Before I pushed open the door, I pictured the speaker: a stylish woman, roughly my age, dressed in a suit and oozing efficiency. I walked in, and there she was–short blond hair, thin lips, small and wiry, as if extra flesh would be a sign of softness she could ill afford. Icy green eyes glared from behind her tiny glasses. Personal assistant model A: the bulldog, designed to raise hell on her client's behalf, leaving him free to play the gracious, good-natured star.
Facing her was a younger woman, maybe thirty, dumpy, with a shoulder-length bob and worried eyes. Director model C: the overwhelmed first-timer.
The dining room, like most of the house, had been "redecorated" to accommodate the shoot. The homeowners had cleared out anything they didn't want damaged, so the dining set was gone, replaced by a cheaper one. As for the dead guy hanging from the chandelier, I suspected he came with the house, and was probably tough to remove without an exorcism or two.
The hanging man was maybe fifty, average size but with heavy jowls, as if he'd lost a lot of weight fast. He swayed from an old crystal chandelier, superimposed over the modern one. His face was mottled and swollen, eyes thankfully closed.
I eyed him from the doorway so I wouldn't be tempted to stare once I was in the room. After thirty years of seeing ghosts, you learn all the tricks.
This one, though, wasn't a ghost, but a residual. What tragedy had brought him to an end so emotionally powerful that the image was seared forever in this room? I doused my curiosity. It would do me no good. When you see scenes like this every day, you can't afford to stop and wonder. You just can't.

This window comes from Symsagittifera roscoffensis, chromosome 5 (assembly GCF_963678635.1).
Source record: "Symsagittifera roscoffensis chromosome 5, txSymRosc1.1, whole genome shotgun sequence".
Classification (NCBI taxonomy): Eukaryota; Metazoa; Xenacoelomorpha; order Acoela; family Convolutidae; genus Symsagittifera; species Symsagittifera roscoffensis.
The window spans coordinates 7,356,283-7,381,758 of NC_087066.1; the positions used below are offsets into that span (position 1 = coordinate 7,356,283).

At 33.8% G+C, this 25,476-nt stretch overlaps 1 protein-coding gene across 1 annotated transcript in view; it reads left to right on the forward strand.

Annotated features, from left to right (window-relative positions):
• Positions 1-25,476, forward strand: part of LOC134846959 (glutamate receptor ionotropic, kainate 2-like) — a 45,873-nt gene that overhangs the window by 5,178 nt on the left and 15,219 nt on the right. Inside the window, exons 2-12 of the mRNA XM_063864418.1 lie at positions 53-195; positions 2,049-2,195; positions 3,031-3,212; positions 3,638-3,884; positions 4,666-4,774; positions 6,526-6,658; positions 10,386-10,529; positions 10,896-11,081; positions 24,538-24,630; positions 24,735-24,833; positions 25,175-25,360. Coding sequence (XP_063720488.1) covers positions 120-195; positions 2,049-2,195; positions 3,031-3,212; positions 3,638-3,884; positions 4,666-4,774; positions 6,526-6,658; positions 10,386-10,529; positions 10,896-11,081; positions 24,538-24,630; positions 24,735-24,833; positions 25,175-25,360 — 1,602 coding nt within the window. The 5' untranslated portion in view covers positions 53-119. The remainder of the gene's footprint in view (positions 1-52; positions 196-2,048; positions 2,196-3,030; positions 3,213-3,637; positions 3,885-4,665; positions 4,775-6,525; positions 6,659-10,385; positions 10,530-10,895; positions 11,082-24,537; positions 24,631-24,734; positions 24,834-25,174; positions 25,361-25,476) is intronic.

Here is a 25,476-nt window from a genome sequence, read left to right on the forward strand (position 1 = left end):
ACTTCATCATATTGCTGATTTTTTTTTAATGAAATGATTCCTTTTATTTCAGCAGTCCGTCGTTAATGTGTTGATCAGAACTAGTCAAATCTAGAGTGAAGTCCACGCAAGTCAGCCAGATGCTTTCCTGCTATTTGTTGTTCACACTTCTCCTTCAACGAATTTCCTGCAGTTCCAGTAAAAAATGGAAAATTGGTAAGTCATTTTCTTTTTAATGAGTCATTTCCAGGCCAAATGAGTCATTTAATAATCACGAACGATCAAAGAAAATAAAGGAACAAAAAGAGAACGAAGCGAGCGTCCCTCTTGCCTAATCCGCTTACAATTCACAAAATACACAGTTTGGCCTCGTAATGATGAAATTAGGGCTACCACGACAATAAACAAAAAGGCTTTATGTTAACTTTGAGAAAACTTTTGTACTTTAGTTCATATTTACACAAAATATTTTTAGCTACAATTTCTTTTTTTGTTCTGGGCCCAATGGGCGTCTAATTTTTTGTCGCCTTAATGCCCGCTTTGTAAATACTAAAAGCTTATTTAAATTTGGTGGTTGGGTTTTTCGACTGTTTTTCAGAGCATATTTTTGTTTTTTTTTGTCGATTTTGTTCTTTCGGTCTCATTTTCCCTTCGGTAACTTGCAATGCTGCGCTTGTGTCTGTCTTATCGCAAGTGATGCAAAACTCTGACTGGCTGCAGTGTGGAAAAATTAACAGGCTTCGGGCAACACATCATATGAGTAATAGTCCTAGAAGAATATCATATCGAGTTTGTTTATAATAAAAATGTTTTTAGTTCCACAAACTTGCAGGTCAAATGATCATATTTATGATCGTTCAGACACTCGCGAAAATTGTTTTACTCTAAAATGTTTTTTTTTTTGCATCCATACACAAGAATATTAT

Both women turned as I entered. The assistant's gaze slid over me, lips tightening as if someone had shoved a lemon wedge in her mouth. I flashed a smile and her lips pursed more. If you can't still turn the heads of twenty-year-old boys, winning the catty disapproval of women your own age is a good consolation prize.
I stopped a hairbreadth from the hanged man and tried not to recoil as his swaying body circled my way.
"I hope I'm not interrupting," I said to the woman with the worried eyes. "I was sent to speak to the director, Becky Cheung. Would that be you?"
She smiled and extended a hand. "It is. And you must be Jaime Vegas. This is Claudia Wilson, Bradford Grady's assistant."
I shook Cheung's hand. "Should I step outside and let you two finish?"